This Wild Camping Dorset guide is designed to help anyone wanting to wild camp in this beautiful county. Wild camping means pitching your tent, not in a designated campsite.

Dorset, a county steeped in natural beauty and rich history, lies along England’s southwestern coast. Famous for its Jurassic Coast, a UNESCO World Heritage Site, Dorset offers a stunning mosaic of breathtaking cliffs, idyllic beaches, and fossil-strewn shorelines. Beyond the coast is rolling countryside, dotted with quaint villages.

It’s one of my absolute favourite places to visit!

Wild camping is a great way to connect with Dorset’s natural spaces. It’s important to note, though, that the wild camping opportunities are fewer in Dorset than in many other counties. There are a lot of organised campsites in the region and few truley vast open. There are many bird nesting sites which should be avoided by campers at all costs.

When done respectfully and considerately, though, it is entirely possible. If you are unfamiliar with the ‘Leave no Trace’ practices, it is vital that you If you are unfamiliar with these or are new to wild camping, start by reading my comprehensive Wild Camping UK guide.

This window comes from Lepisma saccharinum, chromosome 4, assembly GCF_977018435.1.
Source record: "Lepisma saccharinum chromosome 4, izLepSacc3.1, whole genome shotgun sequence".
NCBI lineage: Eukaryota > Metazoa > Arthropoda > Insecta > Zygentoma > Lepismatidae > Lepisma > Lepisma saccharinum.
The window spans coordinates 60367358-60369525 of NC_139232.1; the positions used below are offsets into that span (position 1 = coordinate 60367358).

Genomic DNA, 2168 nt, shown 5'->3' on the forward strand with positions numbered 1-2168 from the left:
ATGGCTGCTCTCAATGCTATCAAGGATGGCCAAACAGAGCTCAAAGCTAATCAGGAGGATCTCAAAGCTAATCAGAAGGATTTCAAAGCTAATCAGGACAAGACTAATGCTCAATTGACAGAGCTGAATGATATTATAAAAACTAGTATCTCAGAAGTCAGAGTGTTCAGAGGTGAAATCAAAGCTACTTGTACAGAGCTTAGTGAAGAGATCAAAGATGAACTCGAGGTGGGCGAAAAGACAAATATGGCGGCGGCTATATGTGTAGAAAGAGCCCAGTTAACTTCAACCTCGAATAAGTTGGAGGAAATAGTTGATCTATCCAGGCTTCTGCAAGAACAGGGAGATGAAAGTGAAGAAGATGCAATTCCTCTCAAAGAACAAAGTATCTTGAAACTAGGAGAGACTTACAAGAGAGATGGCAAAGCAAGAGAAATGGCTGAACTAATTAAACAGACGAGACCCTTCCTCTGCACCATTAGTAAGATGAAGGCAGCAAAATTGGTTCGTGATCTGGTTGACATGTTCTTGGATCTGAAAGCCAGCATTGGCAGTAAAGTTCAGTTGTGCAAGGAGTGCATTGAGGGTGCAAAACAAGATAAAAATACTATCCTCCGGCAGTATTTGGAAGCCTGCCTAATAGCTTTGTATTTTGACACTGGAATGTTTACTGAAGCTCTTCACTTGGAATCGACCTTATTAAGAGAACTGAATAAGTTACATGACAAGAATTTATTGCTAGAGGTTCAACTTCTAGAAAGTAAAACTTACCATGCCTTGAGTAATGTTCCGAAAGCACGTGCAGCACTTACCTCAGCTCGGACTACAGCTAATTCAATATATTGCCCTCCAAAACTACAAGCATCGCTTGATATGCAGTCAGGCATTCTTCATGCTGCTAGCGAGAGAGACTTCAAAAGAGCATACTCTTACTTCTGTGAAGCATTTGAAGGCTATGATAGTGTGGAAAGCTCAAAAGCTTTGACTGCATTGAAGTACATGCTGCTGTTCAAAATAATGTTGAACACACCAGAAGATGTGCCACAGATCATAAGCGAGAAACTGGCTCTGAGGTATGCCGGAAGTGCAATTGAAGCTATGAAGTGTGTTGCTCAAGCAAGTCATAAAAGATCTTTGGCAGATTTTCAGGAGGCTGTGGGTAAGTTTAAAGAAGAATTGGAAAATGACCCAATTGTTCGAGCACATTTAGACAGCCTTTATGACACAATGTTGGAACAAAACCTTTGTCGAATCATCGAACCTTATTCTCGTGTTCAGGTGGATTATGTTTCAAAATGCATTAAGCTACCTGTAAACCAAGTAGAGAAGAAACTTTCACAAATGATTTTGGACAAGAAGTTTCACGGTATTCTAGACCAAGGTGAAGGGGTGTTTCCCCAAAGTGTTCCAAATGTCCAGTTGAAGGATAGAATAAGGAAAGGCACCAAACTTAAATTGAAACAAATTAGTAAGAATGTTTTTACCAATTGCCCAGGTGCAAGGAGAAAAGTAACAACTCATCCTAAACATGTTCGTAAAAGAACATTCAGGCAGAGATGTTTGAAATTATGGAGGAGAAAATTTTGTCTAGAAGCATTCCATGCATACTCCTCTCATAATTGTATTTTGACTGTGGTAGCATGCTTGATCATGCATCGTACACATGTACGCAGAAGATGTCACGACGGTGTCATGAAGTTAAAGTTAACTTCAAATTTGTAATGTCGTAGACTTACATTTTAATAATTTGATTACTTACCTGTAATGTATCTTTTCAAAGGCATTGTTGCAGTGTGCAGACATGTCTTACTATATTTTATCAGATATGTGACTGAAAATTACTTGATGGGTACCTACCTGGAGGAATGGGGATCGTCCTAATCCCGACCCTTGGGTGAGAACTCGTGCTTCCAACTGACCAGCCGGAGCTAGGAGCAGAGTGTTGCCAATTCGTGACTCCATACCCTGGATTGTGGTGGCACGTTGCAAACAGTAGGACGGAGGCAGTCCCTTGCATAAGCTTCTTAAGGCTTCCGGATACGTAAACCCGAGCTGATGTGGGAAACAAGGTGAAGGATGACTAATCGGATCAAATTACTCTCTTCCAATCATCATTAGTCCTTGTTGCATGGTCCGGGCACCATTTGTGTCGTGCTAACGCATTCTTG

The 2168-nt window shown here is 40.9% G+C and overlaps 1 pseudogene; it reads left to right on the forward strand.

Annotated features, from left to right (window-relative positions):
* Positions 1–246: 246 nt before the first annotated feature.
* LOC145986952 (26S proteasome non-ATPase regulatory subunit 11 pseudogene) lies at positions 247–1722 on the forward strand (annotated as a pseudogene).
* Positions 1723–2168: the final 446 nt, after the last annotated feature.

Because there are fewer opportunities to wild camp, using a bivvy bag (camping without a tent) can really open up Dorset for wild campers. For advice on bivvy bag camping, check out my Bivvy Camping Guide. 

You might also want to check out:

Before we begin…

If you are new to this blog, I’m Bex Band – a full-time UK adventurer, bestselling author, and founder of the women’s adventure community Love Her Wild. I never used to be outdoorsy, but that all changed when, in my late 20’s, I decided, on a whim, to hike a 1000km trail.

Since then, I’ve been addicted to going on adventures and have made it my mission to make getting outdoors as easy as possible.

For ongoing tips and inspiration on camping and adventure, make sure you follow me on Facebook and Instagram. Or you can subscribe to my YouTube channel.

Is wild camping in Dorset legal?

It’s important to acknowledge that wild camping in the UK, including in Dorset, isn’t officially permitted without the landowner’s consent. Unfortunately, much of the country’s natural landscapes are privately owned, making it difficult to ascertain ownership and secure permission for camping.